Iowa Public Television

 

US Needs More Young Farmers, Ranchers

posted on April 6, 2012


ALBUQUERQUE, N.M. (AP) - U.S. Deputy Secretary of Agriculture

Kathleen Merrigan sees an epidemic of sorts sweeping across

America's farmland. It has little to do with the usual challenges,

like drought, rising fuel and feed prices or crop-eating pests.

     The country's farmers and ranchers are getting older and there

are fewer people standing in line to take their place.

     New Mexico has the highest average age of farmers and ranchers

of any state at nearly 60 years old, and neighboring Arizona and

Texas aren't far behind. Nationally, the latest agricultural census

figures show the fastest growing group of farmers and ranchers are

those over age 65.

     The U.S. Department of Agriculture is beginning work on its 2012

census, and Merrigan is afraid the average age will be even higher

when the data is compiled.

     "If we do not repopulate our working lands, I don't know where

to begin to talk about the woes," she told The Associated Press in

a phone interview. "There is a challenge here, a challenge that

has a corresponding opportunity."

     Merrigan, a former college professor, is making stops at

universities around the country in hopes of encouraging more

students to think about agricultural careers. She was in New Mexico

and Arizona last week, and had stops planned this week at the

University of Colorado in Denver and Michigan State University.

     Aside from trying to stem the graying of America's farmers and

ranchers, her mission is fueled by a recent blog posting that put

agriculture at No. 1 on a list of "useless" college degrees. Top

federal agriculture officials are talking about the posting, and it

has the attention of agricultural organizations across the country.

     "There couldn't be anything that's more outrageously

incorrect," Merrigan said. "We know that we're not graduating

enough qualified aggies to fill the jobs that are out there in

American agriculture."

     Add to that a growing world population that some experts predict

will require 70 percent more food production by 2050, she said.

     Matt Rush, director of the New Mexico Farm and Livestock Bureau,

was in California last weekend speaking at a conference for young

farmers and ranchers. He made the same point.

     "I truly believe we're at a golden age of agriculture. Global

demand is at an all-time record high and global supplies are at

all-time record lows," Rush said. "Production costs are going to

be valuable enough that younger people are going to have the

opportunity to be involved in agriculture."

     The aging trend has been decades in the making. Between 2002 and

2007 alone, the number of farmers over 65 grew by nearly 22

percent.

     New Mexico tops the list of states with the highest percentage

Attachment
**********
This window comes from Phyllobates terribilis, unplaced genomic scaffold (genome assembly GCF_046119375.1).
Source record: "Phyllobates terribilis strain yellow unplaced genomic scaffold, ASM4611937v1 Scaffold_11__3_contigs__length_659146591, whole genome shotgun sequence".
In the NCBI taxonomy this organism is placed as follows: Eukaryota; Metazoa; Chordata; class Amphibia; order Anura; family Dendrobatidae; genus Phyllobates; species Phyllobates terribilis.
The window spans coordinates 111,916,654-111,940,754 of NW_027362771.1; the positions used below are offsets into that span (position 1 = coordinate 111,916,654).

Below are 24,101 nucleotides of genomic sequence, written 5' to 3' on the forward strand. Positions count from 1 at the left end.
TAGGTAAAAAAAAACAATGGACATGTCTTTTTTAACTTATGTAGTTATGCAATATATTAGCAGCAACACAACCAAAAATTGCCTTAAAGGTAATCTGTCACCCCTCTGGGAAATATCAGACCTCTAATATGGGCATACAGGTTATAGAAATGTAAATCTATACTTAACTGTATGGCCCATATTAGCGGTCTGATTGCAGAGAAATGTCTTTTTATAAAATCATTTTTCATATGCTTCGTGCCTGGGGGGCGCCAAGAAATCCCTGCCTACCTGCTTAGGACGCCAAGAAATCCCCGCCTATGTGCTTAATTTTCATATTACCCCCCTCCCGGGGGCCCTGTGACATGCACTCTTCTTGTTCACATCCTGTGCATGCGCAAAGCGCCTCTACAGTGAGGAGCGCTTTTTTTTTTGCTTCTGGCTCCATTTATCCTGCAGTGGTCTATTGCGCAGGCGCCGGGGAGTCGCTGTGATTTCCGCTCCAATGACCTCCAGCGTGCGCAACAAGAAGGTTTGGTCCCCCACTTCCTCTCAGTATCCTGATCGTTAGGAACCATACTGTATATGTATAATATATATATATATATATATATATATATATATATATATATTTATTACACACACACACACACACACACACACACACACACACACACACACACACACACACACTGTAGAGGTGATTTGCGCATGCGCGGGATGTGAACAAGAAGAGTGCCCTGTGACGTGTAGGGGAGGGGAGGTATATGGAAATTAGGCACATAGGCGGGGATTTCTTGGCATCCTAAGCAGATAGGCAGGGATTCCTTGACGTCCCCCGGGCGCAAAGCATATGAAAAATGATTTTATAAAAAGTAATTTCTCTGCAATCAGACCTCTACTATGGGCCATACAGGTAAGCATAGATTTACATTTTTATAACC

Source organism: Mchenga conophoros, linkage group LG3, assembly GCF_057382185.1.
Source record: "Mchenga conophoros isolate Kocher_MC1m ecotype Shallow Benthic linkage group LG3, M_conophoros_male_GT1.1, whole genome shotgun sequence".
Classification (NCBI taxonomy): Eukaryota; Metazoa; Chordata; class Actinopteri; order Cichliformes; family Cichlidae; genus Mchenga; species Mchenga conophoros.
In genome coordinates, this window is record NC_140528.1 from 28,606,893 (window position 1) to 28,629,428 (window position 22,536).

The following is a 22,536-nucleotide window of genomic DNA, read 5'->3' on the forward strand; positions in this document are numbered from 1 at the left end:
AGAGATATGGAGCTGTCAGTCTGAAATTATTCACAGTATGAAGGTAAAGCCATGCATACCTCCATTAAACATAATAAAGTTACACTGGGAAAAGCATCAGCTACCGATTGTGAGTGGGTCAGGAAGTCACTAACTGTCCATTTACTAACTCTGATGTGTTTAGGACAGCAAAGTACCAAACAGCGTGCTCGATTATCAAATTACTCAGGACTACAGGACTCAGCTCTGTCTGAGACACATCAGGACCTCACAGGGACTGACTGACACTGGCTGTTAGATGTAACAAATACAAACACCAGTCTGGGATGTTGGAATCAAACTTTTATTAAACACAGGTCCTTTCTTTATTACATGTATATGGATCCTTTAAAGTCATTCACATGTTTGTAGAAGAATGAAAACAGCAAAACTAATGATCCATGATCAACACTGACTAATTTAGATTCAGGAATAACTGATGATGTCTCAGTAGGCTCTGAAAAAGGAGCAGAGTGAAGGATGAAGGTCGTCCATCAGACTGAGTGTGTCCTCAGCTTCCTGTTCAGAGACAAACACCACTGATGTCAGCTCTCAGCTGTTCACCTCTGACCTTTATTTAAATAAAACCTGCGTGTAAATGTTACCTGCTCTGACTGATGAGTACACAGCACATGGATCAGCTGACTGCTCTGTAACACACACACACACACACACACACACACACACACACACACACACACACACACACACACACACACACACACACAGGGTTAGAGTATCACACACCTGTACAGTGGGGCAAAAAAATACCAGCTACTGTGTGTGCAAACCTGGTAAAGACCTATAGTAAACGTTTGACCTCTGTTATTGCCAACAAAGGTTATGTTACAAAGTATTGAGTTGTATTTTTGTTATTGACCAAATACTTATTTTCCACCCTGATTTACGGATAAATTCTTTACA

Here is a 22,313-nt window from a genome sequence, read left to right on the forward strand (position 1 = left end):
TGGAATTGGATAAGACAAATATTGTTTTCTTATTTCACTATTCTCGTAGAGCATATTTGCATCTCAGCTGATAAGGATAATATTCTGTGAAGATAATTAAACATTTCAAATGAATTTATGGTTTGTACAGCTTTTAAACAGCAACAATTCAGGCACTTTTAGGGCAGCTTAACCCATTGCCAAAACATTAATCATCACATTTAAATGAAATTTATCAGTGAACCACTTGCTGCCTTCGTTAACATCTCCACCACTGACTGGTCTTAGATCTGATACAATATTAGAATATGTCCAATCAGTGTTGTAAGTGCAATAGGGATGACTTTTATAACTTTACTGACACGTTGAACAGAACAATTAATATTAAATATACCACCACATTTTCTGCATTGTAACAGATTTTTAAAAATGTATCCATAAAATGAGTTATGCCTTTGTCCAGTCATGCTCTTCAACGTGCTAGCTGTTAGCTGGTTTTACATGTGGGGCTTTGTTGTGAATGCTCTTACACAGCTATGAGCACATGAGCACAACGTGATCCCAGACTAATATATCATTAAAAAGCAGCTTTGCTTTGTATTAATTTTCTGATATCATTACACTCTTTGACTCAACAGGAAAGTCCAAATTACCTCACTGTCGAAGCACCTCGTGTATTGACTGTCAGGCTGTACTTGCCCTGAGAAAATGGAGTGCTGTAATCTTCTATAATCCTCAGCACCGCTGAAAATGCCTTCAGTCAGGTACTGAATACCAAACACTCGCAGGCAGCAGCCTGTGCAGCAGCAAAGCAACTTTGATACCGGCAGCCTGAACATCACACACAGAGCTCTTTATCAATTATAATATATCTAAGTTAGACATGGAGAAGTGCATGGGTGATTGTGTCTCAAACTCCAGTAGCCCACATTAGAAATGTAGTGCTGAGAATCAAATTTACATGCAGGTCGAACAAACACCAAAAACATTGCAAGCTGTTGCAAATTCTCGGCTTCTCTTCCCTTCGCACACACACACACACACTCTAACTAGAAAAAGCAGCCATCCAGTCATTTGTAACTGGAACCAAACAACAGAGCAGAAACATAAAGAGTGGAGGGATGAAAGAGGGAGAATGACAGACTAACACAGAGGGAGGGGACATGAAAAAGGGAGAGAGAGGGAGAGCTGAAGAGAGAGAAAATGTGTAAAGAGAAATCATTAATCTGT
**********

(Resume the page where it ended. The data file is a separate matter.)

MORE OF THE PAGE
of older farmers and ranchers at 37 percent, followed by Arizona,

Texas, Mississippi and Oklahoma.

     For every one farmer and rancher under the age of 25, there are

five who are 75 or older, according to Agriculture Department

statistics.

     While Merrigan can't explain why New Mexico is leading, she said

the challenges for young people entering the industry are common

across the nation - from escalating farmland values to accessing

capital.

     USDA has programs aimed at developing more farmers and ranchers

and at boosting interest in locally grown food. In 2009 and 2010,

projects in 40 states helped add thousands of new farmers and

ranchers to the ranks, Merrigan said.

     The National Young Farmers' Coalition has also been pushing for

state and federal policy changes to make it easier for new farmers.

     Rush and New Mexico farmer and rancher Pat Woods said it will

take streamlining the system to make a difference.

     "There are a lot of programs through USDA for young farmers and

ranchers, but any of us know when you're dealing with federal

programs, there's enough red tape to make the red tape blush,"

Rush said.

     Woods started ranching in his 20s with help from his father.

He's now 62 and is grooming his own son to take over the family

operation.

     "I'm trying to do my best with some kind of succession," he

said. "I'm putting my son in the hot seat. He needs to know how to

make the day-to-day decisions on feeding the cattle and farming the

land and making decisions on how to get the tractor fixed and all

of that kind of stuff. I'll help him on anything he needs help

with, but there's a lot of this stuff he needs to do on his own to

learn."

     Regardless of age, Woods said farming and ranching requires

determination.

     Ryan Best is determined. His mission is much like Merrigan's.

     As president of Future Farmers of America, the 21-year-old Best

has been living out of a suitcase, traveling the country and

visiting with high school students about careers in agriculture.

He'll be on the road 310 days this year and plans to log 125,000

miles.

     Best hopes his message - that this is a new time in agriculture

- will resonate enough with the next generation to turn around the

statistics.

     "Never before have we had the innovations in technology which

have led to agriculture in this country being the most efficient it

has ever been," he said. "There's really a place for everybody to

fit in."

 


Tags: aging farmers farmland ranches United States youth